12/09/2013, 00.00
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The confrontation between the military and the Muslim Brotherhood blocking Egyptian reconciliation

The military responded to the chaos caused by the Muslim Brotherhood with mass arrests and a crackdown on its schools. Young secular protesters are arrested under new anti-demonstration legislation. For Mohammed Osman, an official with an Egyptian political party, national reconciliation is still far away. Army and Islamists aim to boycott each other.

Cairo (AsiaNews) - As Egypt's General al-Sisi wins TIME's Person of the Year Poll with more than 400,000 votes, the country itself appears increasingly at the mercy of an ideological confrontation and hatred that are blocking national reconciliation in a society divided between supporters of the new military-backed government and the Muslim Brotherhood.

According to Mohammed Osman, political liaison officer for the Strong Egypt Party, reconciliation is currently out of the question, especially since the strongest parties in the conflict - the military and the Muslim Brotherhood - are both preoccupied with the upcoming constitutional referendum. The army wants passage of a new constitution, whilst the Brotherhood is trying to ensure its failure in hopes of toppling the military.

As a result of the confrontation between the military and Islamists, the youth that led the uprising against Mubarak have become victims of the notorious anti-demonstration law adopted in November.

Yesterday, a court in Cairo set 22 December as the day for the last session of the trial against Ahmed Doma, Mohamed Adel and Ahmed Maher, who played a leading role in the uprising against Mubarak.

The three were arrested on 30 November for organising an unauthorised sit-in in front of Parliament to protest the law on demonstrations.

The charges against Doma, Adel and Maher include attacking public officials, a crime (disputed by the defendants) that could cost them several years in prison.

The anti-protest law has also affected the Brotherhood.  Twenty-one women from the movement were arrested in November in Alexandria and sentenced to 11 years in prison for illegal demonstration, membership in terrorist groups and attacks against law enforcement officials.

After several appeals by human rights organisations, the young women, including an 11-year-old girl, were released on Saturday.

In addition to the arrests of activists, the crackdown came down hard on private schools run by the Brotherhood. In fact, today the Education Ministry announced the closure of 62 schools because of a rule that bans Brotherhood members from sitting on school boards.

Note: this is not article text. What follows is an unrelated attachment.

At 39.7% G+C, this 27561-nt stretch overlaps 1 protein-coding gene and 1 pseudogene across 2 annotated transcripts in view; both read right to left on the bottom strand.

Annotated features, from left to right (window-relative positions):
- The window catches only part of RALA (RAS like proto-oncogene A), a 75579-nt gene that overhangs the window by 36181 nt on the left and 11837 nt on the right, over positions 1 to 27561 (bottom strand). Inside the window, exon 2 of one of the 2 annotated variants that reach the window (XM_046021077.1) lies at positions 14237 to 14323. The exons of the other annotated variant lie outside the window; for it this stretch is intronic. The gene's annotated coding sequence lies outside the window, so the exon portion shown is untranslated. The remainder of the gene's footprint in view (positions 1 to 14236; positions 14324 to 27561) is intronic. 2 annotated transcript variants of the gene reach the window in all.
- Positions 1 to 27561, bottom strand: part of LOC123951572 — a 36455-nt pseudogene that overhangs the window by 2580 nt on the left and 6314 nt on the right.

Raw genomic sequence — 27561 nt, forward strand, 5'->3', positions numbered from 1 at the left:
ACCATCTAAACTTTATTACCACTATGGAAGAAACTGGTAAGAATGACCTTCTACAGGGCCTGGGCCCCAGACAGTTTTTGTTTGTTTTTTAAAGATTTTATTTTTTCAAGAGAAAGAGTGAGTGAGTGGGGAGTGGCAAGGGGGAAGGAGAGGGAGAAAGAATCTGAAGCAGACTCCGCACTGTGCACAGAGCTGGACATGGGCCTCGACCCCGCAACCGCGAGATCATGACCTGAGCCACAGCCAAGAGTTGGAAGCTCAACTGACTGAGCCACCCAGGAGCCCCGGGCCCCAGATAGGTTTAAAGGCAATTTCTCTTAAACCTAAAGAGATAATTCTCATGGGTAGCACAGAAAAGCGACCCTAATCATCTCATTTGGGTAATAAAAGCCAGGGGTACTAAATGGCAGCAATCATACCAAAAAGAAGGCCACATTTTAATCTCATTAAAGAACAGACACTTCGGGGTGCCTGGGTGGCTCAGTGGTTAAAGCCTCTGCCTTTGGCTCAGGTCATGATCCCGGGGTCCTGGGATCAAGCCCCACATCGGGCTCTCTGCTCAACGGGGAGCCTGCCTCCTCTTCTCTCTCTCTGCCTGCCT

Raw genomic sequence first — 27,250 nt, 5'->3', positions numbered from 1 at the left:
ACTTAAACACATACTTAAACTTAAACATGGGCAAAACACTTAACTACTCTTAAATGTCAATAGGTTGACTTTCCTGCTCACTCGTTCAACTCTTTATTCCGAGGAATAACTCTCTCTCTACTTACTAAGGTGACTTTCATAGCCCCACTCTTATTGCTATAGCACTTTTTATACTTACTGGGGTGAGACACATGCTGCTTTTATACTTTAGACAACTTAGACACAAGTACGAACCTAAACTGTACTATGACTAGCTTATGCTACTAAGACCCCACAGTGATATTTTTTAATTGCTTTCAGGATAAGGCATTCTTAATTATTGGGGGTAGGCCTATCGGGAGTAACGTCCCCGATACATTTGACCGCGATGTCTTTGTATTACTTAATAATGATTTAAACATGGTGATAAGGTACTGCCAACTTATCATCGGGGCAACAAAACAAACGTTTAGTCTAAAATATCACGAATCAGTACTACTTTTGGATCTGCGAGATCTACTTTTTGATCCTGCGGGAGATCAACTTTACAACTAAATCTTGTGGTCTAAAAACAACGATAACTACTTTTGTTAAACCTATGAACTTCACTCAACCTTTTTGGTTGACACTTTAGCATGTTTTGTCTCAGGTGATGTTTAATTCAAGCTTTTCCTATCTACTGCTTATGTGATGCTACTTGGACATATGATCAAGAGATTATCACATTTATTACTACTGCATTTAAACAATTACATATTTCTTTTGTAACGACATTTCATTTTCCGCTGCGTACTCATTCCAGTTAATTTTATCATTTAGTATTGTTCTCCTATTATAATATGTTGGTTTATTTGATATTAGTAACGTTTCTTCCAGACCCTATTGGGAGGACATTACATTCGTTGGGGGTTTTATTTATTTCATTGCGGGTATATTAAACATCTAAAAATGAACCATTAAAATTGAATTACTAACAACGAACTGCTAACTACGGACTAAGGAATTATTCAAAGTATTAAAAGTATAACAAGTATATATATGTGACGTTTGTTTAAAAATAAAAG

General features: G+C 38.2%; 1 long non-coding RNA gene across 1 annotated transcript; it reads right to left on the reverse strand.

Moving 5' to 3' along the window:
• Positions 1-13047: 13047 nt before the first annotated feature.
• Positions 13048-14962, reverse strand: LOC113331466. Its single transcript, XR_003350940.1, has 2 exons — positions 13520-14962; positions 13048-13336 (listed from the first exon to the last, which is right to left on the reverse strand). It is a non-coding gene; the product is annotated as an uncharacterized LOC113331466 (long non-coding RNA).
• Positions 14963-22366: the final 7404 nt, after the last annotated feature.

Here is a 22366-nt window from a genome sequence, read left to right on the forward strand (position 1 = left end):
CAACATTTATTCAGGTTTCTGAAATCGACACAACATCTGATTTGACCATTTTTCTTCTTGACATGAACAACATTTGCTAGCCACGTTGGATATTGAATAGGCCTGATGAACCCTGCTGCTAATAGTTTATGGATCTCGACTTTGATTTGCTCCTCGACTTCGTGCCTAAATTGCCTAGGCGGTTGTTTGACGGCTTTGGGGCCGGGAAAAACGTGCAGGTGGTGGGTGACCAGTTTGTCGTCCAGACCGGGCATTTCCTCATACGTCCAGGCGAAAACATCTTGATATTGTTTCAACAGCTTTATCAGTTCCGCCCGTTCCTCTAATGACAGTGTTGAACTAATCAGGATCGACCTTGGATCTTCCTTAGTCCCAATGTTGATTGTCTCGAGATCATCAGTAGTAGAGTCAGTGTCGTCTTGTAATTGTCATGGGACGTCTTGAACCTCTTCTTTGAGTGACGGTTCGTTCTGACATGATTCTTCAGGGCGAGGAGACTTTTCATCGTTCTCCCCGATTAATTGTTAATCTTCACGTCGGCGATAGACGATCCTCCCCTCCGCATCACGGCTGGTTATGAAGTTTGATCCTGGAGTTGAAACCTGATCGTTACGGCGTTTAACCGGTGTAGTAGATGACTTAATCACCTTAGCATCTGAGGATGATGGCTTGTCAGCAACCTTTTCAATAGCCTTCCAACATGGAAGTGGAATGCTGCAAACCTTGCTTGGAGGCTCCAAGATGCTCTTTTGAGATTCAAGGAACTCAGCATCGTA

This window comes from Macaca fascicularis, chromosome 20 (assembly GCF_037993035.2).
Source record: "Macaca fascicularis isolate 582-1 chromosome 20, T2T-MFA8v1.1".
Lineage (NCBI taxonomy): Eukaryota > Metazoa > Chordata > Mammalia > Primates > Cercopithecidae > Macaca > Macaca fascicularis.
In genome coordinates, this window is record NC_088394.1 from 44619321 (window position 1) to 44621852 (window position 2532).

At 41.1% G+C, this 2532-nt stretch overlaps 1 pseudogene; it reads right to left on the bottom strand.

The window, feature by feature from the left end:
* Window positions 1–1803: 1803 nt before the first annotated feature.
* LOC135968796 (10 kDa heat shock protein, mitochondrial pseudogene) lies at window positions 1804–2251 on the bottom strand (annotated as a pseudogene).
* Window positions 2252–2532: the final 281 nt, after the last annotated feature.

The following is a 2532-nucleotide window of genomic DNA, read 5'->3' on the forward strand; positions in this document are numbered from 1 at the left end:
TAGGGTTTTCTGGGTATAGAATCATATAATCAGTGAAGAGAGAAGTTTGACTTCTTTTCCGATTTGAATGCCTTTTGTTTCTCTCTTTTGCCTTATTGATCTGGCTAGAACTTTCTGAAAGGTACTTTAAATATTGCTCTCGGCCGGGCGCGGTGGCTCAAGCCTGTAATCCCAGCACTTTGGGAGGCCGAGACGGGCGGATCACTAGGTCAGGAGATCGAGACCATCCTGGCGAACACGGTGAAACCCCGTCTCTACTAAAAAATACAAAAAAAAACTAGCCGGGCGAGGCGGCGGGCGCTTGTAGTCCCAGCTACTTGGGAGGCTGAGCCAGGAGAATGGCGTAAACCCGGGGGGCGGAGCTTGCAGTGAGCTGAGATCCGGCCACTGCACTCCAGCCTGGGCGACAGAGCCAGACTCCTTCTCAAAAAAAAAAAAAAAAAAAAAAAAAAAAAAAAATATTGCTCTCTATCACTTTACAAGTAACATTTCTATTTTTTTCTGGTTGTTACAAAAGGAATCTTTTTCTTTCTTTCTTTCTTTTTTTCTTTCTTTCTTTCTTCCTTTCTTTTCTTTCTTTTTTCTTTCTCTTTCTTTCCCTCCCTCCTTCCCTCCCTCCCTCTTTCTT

According Nervana Mahmoud, writing on Al-Monitor, "reconciliation" is a term rarely used in Egypt, and political parties and factions exploit this aspect of society. Indeed, "People are instead fascinated by revenge and blame games," she explained.

One example is the speed with which leaders rise and fall. After hearing the 'mantra' of the values ​​of the Revolution, Mohamed Morsi was dubbed the new Nelson Mandela of Egypt in 2012, even abroad, despite his one-sided policies and his inability to heal the divisions among the Egyptians.

He too was deposed in the name of the Arab Spring when 30 million people took to the streets on 30 June, following a petition launched by the Tamarud movement.

Even in this case, instead of reconciliation, the new rulers led by General al-Sisi limited dialogue and chose instead to arrest all Muslim Brotherhood leaders, including Morsi.

For Mahmoud, Egyptian politics have always been like an inverted pyramid. The base does not choose the top; it is the top that manipulates public opinion whether they are Gamal Abdel Nasser, Anwar Sadat, Mubarak, Morsi and now al-Sisi.

After two uprisings, one in January 2011 and the other June 2013, the pyramid is inverted again.

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See also
Christians and Muslims in Tahrir Square want the military to quit
The military’s disturbing ‘no’ to international election observers
Secular activists against Egypt's new "authoritarian" law on demonstrations
Muslim Brotherhood against journalists and judges who criticise Morsi
Law to stifle protest and demonstrations


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